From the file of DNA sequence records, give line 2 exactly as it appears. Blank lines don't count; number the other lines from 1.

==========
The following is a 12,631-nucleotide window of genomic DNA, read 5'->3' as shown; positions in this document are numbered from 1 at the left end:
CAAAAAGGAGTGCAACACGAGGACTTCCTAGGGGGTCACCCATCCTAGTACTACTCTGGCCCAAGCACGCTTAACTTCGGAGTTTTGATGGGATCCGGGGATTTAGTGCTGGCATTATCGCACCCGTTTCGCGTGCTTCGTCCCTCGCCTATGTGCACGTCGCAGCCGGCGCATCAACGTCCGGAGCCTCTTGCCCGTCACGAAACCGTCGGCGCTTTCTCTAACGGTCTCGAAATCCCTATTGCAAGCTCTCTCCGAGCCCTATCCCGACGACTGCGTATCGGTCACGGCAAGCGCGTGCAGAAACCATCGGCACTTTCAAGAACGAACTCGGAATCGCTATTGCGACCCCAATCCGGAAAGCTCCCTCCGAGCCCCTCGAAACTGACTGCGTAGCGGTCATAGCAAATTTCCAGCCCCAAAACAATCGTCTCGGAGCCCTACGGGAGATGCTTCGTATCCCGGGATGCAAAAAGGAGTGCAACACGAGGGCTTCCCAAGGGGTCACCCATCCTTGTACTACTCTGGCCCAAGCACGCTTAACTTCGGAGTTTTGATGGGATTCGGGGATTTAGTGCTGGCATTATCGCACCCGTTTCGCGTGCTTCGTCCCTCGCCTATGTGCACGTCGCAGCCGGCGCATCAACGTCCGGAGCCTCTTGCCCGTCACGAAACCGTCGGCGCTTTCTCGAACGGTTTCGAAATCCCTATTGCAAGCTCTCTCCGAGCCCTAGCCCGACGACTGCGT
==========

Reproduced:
CAAAAAGGAGTGCAACACGAGGACTTCCTAGGGGGTCACCCATCCTAGTACTACTCTGGCCCAAGCACGCTTAACTTCGGAGTTTTGATGGGATCCGGGGATTTAGTGCTGGCATTATCGCACCCGTTTCGCGTGCTTCGTCCCTCGCCTATGTGCACGTCGCAGCCGGCGCATCAACGTCCGGAGCCTCTTGCCCGTCACGAAACCGTCGGCGCTTTCTCTAACGGTCTCGAAATCCCTATTGCAAGCTCTCTCCGAGCCCTATCCCGACGACTGCGTATCGGTCACGGCAAGCGCGTGCAGAAACCATCGGCACTTTCAAGAACGAACTCGGAATCGCTATTGCGACCCCAATCCGGAAAGCTCCCTCCGAGCCCCTCGAAACTGACTGCGTAGCGGTCATAGCAAATTTCCAGCCCCAAAACAATCGTCTCGGAGCCCTACGGGAGATGCTTCGTATCCCGGGATGCAAAAAGGAGTGCAACACGAGGGCTTCCCAAGGGGTCACCCATCCTTGTACTACTCTGGCCCAAGCACGCTTAACTTCGGAGTTTTGATGGGATTCGGGGATTTAGTGCTGGCATTATCGCACCCGTTTCGCGTGCTTCGTCCCTCGCCTATGTGCACGTCGCAGCCGGCGCATCAACGTCCGGAGCCTCTTGCCCGTCACGAAACCGTCGGCGCTTTCTCGAACGGTTTCGAAATCCCTATTGCAAGCTCTCTCCGAGCCCTAGCCCGACGACTGCGT